Crypto expert says we won’t see regulation for years

Blockchain, cryptocurrencies and digital assets took center stage at the Code Conference today. During a panel, Ripple CEO Brad Garlinghouse said Bitcoin could end up becoming the “Napster of digital currency,” noting how Napster “showed us what’s possible, but in the end, it was Spotify and iTunes and Pandora that won the day because they engaged with regulators,” he said onstage at the Code Conference today.

But it’s a bit of the Wild West out there regarding blockchain and cryptocurrency. In terms of when we’ll see regulation around cryptocurrencies and the blockchain, it will be years, Kathryn Haun, a professor at the Stanford Graduate School of Business and board member at Coinbase and HackerOne, said at the Code Conference.

There are parallels between the early days of the internet and blockchain, Haun said. In the early days of the internet, for example, people called for a single regulator. That didn’t happen, but now we’re seeing that happen with cryptocurrencies and blockchain, she said.

“We don’t want regulation to outpace understanding,” she said.

For example, if regulation were to have come out a year ago, it would already be outdated thanks to the rise of ICOs, she said.

She added, “It’s important to wait and see how the technology develops.”

Airbnb CEO said company will ‘be ready to IPO next year’ but might not

Airbnb brings in billions of dollars of revenue annually and is profitable on an EBITDA basis, so many wonder if and when the home-sharing company will go public. At the Code Conference today, Airbnb CEO Brian Chesky said the company will “be ready to IPO next year, but I don’t know if we will.”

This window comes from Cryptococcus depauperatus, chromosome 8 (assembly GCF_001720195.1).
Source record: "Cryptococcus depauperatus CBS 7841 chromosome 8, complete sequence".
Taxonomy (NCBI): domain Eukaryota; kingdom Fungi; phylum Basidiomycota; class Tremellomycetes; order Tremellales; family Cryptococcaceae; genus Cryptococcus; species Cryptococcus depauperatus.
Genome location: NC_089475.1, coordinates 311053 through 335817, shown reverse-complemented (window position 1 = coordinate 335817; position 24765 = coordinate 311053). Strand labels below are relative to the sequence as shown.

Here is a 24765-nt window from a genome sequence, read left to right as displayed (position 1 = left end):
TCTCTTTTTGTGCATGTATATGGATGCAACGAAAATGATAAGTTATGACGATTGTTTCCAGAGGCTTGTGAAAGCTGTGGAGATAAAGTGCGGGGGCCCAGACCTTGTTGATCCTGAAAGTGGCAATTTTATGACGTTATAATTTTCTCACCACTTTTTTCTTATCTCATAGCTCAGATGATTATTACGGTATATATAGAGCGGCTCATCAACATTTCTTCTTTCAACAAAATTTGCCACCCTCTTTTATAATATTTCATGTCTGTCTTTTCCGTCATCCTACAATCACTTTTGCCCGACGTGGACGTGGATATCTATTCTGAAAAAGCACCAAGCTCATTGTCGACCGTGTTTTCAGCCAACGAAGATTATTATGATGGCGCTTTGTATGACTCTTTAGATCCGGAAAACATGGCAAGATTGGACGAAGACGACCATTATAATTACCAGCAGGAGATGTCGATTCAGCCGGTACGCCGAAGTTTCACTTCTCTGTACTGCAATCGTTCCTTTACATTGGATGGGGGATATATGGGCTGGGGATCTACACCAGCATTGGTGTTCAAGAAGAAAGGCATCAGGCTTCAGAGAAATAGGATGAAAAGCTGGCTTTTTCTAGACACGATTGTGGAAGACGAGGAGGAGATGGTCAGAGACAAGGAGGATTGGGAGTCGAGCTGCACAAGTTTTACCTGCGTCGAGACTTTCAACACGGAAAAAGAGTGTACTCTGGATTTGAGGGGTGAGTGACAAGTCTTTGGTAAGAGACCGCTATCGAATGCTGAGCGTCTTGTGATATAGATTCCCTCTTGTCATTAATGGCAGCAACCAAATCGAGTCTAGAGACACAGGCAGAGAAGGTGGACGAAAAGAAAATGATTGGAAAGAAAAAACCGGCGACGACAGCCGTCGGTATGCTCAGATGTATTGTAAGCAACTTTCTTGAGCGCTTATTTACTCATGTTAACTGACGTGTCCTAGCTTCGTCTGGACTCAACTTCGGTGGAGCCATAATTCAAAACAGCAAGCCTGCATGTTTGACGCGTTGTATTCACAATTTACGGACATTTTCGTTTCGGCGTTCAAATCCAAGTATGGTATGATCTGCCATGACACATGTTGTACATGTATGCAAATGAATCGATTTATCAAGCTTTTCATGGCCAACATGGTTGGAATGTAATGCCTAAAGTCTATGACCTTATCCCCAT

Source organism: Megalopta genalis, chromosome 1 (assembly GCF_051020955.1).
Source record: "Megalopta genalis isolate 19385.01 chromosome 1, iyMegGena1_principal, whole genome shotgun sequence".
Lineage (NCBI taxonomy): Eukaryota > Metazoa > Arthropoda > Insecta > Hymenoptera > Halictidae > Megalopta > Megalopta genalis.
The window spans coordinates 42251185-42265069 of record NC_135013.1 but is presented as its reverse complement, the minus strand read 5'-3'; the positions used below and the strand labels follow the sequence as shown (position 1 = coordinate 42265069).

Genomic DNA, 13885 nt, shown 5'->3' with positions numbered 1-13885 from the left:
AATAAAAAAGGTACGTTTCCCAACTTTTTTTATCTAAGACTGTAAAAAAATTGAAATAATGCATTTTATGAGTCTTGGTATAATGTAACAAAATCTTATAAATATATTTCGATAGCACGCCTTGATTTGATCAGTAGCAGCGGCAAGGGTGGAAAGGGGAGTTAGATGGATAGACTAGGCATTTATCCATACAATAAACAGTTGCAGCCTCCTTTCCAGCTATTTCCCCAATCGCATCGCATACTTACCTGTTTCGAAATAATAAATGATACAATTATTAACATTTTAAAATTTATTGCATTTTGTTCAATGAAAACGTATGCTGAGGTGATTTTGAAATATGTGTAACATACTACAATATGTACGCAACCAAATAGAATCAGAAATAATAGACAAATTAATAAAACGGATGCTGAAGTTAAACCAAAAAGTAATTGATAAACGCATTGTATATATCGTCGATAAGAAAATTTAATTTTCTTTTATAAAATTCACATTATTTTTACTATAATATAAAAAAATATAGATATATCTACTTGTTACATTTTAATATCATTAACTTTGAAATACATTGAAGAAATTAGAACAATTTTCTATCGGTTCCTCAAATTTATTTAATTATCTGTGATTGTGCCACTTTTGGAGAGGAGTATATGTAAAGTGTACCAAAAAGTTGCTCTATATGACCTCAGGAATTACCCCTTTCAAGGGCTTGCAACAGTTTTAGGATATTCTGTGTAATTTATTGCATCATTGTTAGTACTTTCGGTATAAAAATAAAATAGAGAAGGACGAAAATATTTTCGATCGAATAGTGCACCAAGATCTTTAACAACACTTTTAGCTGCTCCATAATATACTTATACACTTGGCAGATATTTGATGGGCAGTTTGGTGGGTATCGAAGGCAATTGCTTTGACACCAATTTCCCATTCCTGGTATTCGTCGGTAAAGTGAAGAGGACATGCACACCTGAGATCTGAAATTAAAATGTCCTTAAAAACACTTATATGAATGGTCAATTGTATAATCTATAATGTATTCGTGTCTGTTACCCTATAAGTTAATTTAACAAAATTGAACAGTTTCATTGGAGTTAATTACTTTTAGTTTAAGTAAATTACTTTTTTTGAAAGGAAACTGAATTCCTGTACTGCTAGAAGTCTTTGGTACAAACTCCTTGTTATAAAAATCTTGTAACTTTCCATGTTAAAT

He added that he wants to make sure it’s a major benefit to the company when Airbnb does go public. Following some more probing, Chesky said he has “no issues with [going public] at all. It could happen.”

Meanwhile, Airbnb has been struggling from a regulatory standpoint since at least 2010. Specifically, San Francisco and New York are two of the most difficult cities from a regulatory standpoint, Chesky said.

In New York, for example, there has been a standstill since 2010. At this point, Chesky said he expects it to take a few more years to overcome the challenge in New York.

“It doesn’t seem like the end is in sight with that challenge,” Chesky said. That challenge, Chesky said, involves the hotel industry and unions that “have galvanized people in these perpetual battles.”

Another general critique of Airbnb is its effect on rising rent costs and displacement. Chesky added that if it was simply a business decision, “it probably wouldn’t be worth it to stay there” in New York. But Chesky said there are hosts who have come to rely on Airbnb to earn income.

At Code, Chesky also touted Airbnb’s experiences product and how it’s growing 10x faster than its homes product. Airbnb Experiences sees 1.5 million bookings a year, Chesky said. Experiences, which Airbnb started testing in 2014 and officially launched in 2016, is Airbnb’s product that helps travelers find things to do in cities throughout the world.

When it first launched, Airbnb didn’t verify the experiences, but after some bad experiences, Airbnb has started verifying them.

“They’re doing incredibly well,” Chesky said. He added that the “experience economy” is growing and “there will probably be a massive economy around experiences.”